Chris Kelvin George Clooney
Rheya Kelvin Natascha McElhone
Snow Jeremy Davies
Helen Gordon Viola Davis
Gibarian Ulrich Tukur
Berton Morgan Rusler

20th Century Fox presents a film written, directed, photographed and edited by Steven Soderbergh. Based on the novel by Stanislaw Lem. Running time: 99 minutes. Rated R (for some sexuality/nudity).

Central Theme
Death has no dominion over man, for at death we are liberated and redeemed from this imperfect life. In death we truly become one, all is forgiven and we are fully united with the ones we love.

Psychiatrist Chris Kelvin has experienced the tragic suicide of his troubled wife Rheya, and struggles with guilt for his failures in their relationship. He goes through the motions of everyday life until one day he receives an urgent message from Gibarian, a friend and captain of an exploratory space journey to the Planet Solaris. Something mysterious is happening on board ship and Chris is ideally suited to deal with the crisis. He mounts the good ship Athena (Greek goddess of wisdom, skills and warfare) and upon his arrival at the space station discovers a trail of blood stains, Gibarian dead by suicide, Snow in a near catatonic state, and Helen Gordon locked in her quarters. Snow and Helen show signs of severe emotional trauma. After only one night aboard the ship Chris learns why when he is visited by his deceased wife.

Everyone in the crew has experienced a visitation from a loved-one. This creation seems to be facilitated by the planet Solaris, which reads their minds, and delivers their wishes. But what does the planet want? Why does it do this? Helen feels it is essential to prevail (she represents humans unwilling to accept a reality they cannot understand or control).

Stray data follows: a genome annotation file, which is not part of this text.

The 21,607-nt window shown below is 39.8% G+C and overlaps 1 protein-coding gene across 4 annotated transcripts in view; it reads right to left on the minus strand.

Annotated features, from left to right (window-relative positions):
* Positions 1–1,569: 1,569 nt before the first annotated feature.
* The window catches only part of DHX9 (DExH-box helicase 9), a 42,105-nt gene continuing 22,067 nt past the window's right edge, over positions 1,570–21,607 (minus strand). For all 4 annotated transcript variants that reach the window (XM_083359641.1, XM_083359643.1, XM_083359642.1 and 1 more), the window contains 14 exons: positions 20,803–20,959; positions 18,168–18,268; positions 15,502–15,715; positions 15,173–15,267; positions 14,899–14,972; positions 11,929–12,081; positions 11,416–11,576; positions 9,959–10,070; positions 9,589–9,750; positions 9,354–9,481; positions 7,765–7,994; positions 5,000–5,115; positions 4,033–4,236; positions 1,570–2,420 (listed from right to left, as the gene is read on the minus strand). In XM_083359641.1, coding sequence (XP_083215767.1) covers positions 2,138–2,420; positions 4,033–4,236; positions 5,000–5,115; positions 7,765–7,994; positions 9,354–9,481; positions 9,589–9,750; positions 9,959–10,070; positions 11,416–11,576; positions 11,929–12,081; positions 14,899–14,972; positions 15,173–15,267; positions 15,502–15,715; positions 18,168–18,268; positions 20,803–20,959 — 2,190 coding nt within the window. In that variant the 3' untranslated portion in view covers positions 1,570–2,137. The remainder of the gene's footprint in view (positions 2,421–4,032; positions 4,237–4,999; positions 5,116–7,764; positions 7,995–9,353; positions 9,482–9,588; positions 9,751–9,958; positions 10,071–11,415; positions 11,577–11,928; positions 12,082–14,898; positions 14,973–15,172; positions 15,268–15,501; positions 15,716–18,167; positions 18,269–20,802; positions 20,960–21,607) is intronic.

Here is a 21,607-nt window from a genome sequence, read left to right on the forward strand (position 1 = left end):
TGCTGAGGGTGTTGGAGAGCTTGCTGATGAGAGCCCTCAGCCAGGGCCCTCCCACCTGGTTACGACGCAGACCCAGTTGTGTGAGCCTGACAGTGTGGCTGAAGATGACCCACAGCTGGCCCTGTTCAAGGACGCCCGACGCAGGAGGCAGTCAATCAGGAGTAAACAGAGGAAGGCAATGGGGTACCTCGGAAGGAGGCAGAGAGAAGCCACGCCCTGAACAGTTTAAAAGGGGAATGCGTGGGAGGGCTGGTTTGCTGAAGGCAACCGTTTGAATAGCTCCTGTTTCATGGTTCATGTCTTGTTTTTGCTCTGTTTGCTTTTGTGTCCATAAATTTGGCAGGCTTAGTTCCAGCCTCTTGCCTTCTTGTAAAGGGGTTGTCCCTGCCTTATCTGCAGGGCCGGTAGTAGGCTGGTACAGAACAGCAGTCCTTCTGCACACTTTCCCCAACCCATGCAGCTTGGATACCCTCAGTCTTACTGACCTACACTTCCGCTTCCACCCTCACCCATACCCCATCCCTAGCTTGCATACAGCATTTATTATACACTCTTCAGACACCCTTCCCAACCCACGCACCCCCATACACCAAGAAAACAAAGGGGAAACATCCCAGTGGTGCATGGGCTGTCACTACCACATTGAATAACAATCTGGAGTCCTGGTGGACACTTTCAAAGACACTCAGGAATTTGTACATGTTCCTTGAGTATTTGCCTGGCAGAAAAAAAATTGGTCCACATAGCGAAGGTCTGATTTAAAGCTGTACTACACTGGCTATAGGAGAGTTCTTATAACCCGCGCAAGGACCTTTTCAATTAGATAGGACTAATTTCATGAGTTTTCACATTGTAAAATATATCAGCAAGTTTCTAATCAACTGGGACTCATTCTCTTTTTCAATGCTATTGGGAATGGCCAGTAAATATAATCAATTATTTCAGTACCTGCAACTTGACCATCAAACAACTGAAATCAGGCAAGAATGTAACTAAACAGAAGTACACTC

These replicates have no memory of their own, but operate on the memories deposited in the mind of their creator. Rheya says, ¢â‚¬ËœI’m not the person I remember. I don’t remember experiencing these things¢â‚¬¦I’m suicidal because that’s how you remember me.’ The rest of the crew concludes that these visitors are not real, but are the creation of their own subconscious. Buoyed by his reunion with Rheya, and hoping to redeem himself for his past failures, Chris does not want to believe this theory, but there is ample evidence that all is not well with Rheya and he begins to realizes his memories of her only reflect his perspective of events. In this sense he never knew her very well at all on earth, with each of them remembering their life together in completely different ways.

Trying to understand and solve the mysteries of the mind is what Chris does best, but this time he is in over his head and he suspects he may lose his mental grip as have the other crewmembers.